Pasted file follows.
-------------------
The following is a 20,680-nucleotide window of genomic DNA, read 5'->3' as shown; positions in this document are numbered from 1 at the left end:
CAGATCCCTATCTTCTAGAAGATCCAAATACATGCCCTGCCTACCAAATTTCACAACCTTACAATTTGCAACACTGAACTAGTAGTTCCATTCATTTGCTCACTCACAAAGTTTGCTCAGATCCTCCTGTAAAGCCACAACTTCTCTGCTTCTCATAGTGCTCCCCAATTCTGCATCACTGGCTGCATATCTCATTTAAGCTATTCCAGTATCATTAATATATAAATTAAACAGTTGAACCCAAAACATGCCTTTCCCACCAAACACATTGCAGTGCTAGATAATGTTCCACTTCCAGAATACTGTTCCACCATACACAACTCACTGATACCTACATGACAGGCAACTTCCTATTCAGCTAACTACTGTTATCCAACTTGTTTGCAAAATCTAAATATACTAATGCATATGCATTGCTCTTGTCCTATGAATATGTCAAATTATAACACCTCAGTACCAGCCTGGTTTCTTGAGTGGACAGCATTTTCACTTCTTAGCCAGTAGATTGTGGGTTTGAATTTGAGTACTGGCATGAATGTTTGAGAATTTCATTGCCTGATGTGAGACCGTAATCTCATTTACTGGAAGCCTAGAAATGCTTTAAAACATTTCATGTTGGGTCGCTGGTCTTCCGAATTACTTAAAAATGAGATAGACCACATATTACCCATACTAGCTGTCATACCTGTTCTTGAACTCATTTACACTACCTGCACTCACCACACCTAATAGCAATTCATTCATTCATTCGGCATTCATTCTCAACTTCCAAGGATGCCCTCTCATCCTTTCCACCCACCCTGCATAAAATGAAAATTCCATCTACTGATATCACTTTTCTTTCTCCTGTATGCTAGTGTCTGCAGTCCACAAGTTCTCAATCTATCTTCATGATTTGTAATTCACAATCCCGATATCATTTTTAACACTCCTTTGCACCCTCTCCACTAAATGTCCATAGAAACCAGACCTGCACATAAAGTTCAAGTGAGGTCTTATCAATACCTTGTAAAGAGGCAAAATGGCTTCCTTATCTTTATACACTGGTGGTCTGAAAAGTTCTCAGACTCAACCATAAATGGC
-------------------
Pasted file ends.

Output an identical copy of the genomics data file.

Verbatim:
The following is a 20,680-nucleotide window of genomic DNA, read 5'->3' as shown; positions in this document are numbered from 1 at the left end:
CAGATCCCTATCTTCTAGAAGATCCAAATACATGCCCTGCCTACCAAATTTCACAACCTTACAATTTGCAACACTGAACTAGTAGTTCCATTCATTTGCTCACTCACAAAGTTTGCTCAGATCCTCCTGTAAAGCCACAACTTCTCTGCTTCTCATAGTGCTCCCCAATTCTGCATCACTGGCTGCATATCTCATTTAAGCTATTCCAGTATCATTAATATATAAATTAAACAGTTGAACCCAAAACATGCCTTTCCCACCAAACACATTGCAGTGCTAGATAATGTTCCACTTCCAGAATACTGTTCCACCATACACAACTCACTGATACCTACATGACAGGCAACTTCCTATTCAGCTAACTACTGTTATCCAACTTGTTTGCAAAATCTAAATATACTAATGCATATGCATTGCTCTTGTCCTATGAATATGTCAAATTATAACACCTCAGTACCAGCCTGGTTTCTTGAGTGGACAGCATTTTCACTTCTTAGCCAGTAGATTGTGGGTTTGAATTTGAGTACTGGCATGAATGTTTGAGAATTTCATTGCCTGATGTGAGACCGTAATCTCATTTACTGGAAGCCTAGAAATGCTTTAAAACATTTCATGTTGGGTCGCTGGTCTTCCGAATTACTTAAAAATGAGATAGACCACATATTACCCATACTAGCTGTCATACCTGTTCTTGAACTCATTTACACTACCTGCACTCACCACACCTAATAGCAATTCATTCATTCATTCGGCATTCATTCTCAACTTCCAAGGATGCCCTCTCATCCTTTCCACCCACCCTGCATAAAATGAAAATTCCATCTACTGATATCACTTTTCTTTCTCCTGTATGCTAGTGTCTGCAGTCCACAAGTTCTCAATCTATCTTCATGATTTGTAATTCACAATCCCGATATCATTTTTAACACTCCTTTGCACCCTCTCCACTAAATGTCCATAGAAACCAGACCTGCACATAAAGTTCAAGTGAGGTCTTATCAATACCTTGTAAAGAGGCAAAATGGCTTCCTTATCTTTATACACTGGTGGTCTGAAAAGTTCTCAGACTCAACCATAAATGGC